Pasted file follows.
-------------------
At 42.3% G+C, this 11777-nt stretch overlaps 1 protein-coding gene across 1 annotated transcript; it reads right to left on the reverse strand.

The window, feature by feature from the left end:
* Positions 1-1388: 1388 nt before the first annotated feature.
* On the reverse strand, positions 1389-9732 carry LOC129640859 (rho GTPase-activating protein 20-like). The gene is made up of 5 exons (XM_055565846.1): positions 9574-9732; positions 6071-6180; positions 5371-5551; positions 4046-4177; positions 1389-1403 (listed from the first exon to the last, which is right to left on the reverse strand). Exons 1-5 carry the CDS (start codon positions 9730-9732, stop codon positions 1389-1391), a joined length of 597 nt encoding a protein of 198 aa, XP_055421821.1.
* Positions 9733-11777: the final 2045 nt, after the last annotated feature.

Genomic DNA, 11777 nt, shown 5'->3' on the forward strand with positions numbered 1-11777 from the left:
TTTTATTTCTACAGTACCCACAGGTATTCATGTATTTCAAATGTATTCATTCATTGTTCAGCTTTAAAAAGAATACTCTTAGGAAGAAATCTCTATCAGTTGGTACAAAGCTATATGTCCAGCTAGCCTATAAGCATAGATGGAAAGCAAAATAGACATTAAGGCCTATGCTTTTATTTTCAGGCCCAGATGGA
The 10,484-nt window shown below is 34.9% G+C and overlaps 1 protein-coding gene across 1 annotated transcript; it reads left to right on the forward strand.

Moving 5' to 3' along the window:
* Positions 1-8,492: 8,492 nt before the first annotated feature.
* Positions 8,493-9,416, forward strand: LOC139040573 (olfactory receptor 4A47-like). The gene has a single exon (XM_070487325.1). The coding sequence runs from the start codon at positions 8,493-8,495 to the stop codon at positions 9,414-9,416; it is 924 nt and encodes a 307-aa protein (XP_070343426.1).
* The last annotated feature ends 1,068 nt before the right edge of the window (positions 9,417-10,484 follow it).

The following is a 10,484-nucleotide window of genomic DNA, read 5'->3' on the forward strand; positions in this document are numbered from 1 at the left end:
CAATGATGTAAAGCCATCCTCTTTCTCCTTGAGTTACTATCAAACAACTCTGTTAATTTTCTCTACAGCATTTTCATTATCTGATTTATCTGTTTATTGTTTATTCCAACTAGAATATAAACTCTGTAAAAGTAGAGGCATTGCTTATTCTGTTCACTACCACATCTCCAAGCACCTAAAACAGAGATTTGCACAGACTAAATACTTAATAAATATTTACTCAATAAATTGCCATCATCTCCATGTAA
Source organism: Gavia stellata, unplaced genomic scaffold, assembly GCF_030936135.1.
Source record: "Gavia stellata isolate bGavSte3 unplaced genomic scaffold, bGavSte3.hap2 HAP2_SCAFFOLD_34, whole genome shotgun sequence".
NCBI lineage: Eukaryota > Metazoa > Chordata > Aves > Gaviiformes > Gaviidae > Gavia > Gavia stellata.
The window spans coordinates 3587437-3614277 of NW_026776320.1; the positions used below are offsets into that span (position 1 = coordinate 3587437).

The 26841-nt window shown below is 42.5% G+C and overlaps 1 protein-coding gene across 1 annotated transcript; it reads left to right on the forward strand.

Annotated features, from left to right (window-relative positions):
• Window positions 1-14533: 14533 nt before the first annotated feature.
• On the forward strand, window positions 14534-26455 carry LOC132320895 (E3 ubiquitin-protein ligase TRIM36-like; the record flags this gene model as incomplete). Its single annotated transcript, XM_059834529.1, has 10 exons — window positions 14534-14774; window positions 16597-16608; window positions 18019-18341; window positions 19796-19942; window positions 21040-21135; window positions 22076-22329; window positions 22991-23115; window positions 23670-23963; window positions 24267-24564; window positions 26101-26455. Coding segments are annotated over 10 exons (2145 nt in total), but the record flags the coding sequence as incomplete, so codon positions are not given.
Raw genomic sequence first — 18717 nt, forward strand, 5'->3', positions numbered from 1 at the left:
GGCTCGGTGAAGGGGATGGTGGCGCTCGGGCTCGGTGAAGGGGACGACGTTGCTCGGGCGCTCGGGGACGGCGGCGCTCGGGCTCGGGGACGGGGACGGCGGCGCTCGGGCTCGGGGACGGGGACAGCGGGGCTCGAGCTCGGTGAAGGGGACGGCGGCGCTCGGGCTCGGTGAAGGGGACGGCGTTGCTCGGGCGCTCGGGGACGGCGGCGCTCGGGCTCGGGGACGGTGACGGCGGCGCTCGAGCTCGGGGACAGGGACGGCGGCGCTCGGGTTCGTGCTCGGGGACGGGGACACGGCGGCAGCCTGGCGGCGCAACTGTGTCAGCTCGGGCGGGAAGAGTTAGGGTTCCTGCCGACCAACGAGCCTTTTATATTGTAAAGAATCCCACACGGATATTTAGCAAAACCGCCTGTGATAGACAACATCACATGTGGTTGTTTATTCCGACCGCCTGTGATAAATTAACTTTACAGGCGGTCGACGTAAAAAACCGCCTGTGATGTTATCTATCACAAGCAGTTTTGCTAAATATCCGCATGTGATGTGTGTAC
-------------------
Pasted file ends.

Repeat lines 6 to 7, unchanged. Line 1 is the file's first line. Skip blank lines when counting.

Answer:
Genomic DNA, 11777 nt, shown 5'->3' on the forward strand with positions numbered 1-11777 from the left:
TTTTATTTCTACAGTACCCACAGGTATTCATGTATTTCAAATGTATTCATTCATTGTTCAGCTTTAAAAAGAATACTCTTAGGAAGAAATCTCTATCAGTTGGTACAAAGCTATATGTCCAGCTAGCCTATAAGCATAGATGGAAAGCAAAATAGACATTAAGGCCTATGCTTTTATTTTCAGGCCCAGATGGA